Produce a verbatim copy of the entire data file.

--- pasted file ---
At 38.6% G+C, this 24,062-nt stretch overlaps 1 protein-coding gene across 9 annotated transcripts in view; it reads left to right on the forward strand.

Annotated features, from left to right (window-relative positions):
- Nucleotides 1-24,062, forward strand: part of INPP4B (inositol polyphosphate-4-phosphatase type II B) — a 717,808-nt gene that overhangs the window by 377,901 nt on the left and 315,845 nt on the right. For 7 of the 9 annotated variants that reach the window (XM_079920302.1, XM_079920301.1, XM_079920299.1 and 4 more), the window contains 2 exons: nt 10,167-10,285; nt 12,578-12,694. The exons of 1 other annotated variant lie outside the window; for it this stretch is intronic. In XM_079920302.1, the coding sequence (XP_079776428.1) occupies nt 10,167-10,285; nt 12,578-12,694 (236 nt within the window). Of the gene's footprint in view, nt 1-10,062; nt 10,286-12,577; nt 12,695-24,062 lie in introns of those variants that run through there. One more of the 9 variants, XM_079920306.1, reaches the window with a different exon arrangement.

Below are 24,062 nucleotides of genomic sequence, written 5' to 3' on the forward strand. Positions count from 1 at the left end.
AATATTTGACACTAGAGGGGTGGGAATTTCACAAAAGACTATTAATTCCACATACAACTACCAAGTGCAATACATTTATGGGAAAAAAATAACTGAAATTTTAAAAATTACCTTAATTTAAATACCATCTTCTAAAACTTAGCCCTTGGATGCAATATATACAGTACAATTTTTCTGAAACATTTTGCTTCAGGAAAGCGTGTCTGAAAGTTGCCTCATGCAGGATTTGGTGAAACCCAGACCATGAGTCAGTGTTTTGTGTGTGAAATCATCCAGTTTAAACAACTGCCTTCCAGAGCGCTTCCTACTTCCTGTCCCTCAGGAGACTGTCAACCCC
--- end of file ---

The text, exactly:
At 38.6% G+C, this 24,062-nt stretch overlaps 1 protein-coding gene across 9 annotated transcripts in view; it reads left to right on the forward strand.

Annotated features, from left to right (window-relative positions):
- Nucleotides 1-24,062, forward strand: part of INPP4B (inositol polyphosphate-4-phosphatase type II B) — a 717,808-nt gene that overhangs the window by 377,901 nt on the left and 315,845 nt on the right. For 7 of the 9 annotated variants that reach the window (XM_079920302.1, XM_079920301.1, XM_079920299.1 and 4 more), the window contains 2 exons: nt 10,167-10,285; nt 12,578-12,694. The exons of 1 other annotated variant lie outside the window; for it this stretch is intronic. In XM_079920302.1, the coding sequence (XP_079776428.1) occupies nt 10,167-10,285; nt 12,578-12,694 (236 nt within the window). Of the gene's footprint in view, nt 1-10,062; nt 10,286-12,577; nt 12,695-24,062 lie in introns of those variants that run through there. One more of the 9 variants, XM_079920306.1, reaches the window with a different exon arrangement.

Below are 24,062 nucleotides of genomic sequence, written 5' to 3' on the forward strand. Positions count from 1 at the left end.
AATATTTGACACTAGAGGGGTGGGAATTTCACAAAAGACTATTAATTCCACATACAACTACCAAGTGCAATACATTTATGGGAAAAAAATAACTGAAATTTTAAAAATTACCTTAATTTAAATACCATCTTCTAAAACTTAGCCCTTGGATGCAATATATACAGTACAATTTTTCTGAAACATTTTGCTTCAGGAAAGCGTGTCTGAAAGTTGCCTCATGCAGGATTTGGTGAAACCCAGACCATGAGTCAGTGTTTTGTGTGTGAAATCATCCAGTTTAAACAACTGCCTTCCAGAGCGCTTCCTACTTCCTGTCCCTCAGGAGACTGTCAACCCC